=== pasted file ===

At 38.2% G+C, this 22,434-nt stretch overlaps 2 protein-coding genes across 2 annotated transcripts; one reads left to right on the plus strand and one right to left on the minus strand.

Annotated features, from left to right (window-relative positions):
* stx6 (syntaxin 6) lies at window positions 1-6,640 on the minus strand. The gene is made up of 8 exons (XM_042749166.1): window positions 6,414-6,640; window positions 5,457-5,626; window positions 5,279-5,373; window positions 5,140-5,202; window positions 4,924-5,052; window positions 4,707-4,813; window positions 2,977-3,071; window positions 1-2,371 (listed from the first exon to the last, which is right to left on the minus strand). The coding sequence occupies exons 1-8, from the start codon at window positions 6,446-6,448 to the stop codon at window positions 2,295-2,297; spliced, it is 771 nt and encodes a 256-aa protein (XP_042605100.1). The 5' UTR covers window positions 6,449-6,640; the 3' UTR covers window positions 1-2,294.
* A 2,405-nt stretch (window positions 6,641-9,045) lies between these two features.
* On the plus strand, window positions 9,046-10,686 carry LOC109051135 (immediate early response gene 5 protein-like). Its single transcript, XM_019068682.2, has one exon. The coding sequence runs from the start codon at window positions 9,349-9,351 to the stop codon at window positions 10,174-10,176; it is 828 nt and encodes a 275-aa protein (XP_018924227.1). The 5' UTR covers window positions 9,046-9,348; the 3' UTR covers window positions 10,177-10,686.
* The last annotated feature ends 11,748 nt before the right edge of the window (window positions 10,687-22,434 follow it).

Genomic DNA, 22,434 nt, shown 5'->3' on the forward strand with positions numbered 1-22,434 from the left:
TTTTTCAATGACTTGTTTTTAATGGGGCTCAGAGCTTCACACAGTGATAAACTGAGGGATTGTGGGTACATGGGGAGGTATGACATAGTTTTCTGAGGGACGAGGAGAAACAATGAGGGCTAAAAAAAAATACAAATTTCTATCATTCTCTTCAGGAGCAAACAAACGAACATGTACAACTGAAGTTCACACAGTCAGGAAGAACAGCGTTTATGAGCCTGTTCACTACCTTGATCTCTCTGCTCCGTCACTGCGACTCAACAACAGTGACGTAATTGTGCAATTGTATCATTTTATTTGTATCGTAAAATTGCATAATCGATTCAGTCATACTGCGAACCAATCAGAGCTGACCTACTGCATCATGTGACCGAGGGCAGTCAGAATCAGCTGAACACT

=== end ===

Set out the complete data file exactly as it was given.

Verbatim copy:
At 38.2% G+C, this 22,434-nt stretch overlaps 2 protein-coding genes across 2 annotated transcripts; one reads left to right on the plus strand and one right to left on the minus strand.

Annotated features, from left to right (window-relative positions):
* stx6 (syntaxin 6) lies at window positions 1-6,640 on the minus strand. The gene is made up of 8 exons (XM_042749166.1): window positions 6,414-6,640; window positions 5,457-5,626; window positions 5,279-5,373; window positions 5,140-5,202; window positions 4,924-5,052; window positions 4,707-4,813; window positions 2,977-3,071; window positions 1-2,371 (listed from the first exon to the last, which is right to left on the minus strand). The coding sequence occupies exons 1-8, from the start codon at window positions 6,446-6,448 to the stop codon at window positions 2,295-2,297; spliced, it is 771 nt and encodes a 256-aa protein (XP_042605100.1). The 5' UTR covers window positions 6,449-6,640; the 3' UTR covers window positions 1-2,294.
* A 2,405-nt stretch (window positions 6,641-9,045) lies between these two features.
* On the plus strand, window positions 9,046-10,686 carry LOC109051135 (immediate early response gene 5 protein-like). Its single transcript, XM_019068682.2, has one exon. The coding sequence runs from the start codon at window positions 9,349-9,351 to the stop codon at window positions 10,174-10,176; it is 828 nt and encodes a 275-aa protein (XP_018924227.1). The 5' UTR covers window positions 9,046-9,348; the 3' UTR covers window positions 10,177-10,686.
* The last annotated feature ends 11,748 nt before the right edge of the window (window positions 10,687-22,434 follow it).

Genomic DNA, 22,434 nt, shown 5'->3' on the forward strand with positions numbered 1-22,434 from the left:
TTTTTCAATGACTTGTTTTTAATGGGGCTCAGAGCTTCACACAGTGATAAACTGAGGGATTGTGGGTACATGGGGAGGTATGACATAGTTTTCTGAGGGACGAGGAGAAACAATGAGGGCTAAAAAAAAATACAAATTTCTATCATTCTCTTCAGGAGCAAACAAACGAACATGTACAACTGAAGTTCACACAGTCAGGAAGAACAGCGTTTATGAGCCTGTTCACTACCTTGATCTCTCTGCTCCGTCACTGCGACTCAACAACAGTGACGTAATTGTGCAATTGTATCATTTTATTTGTATCGTAAAATTGCATAATCGATTCAGTCATACTGCGAACCAATCAGAGCTGACCTACTGCATCATGTGACCGAGGGCAGTCAGAATCAGCTGAACACT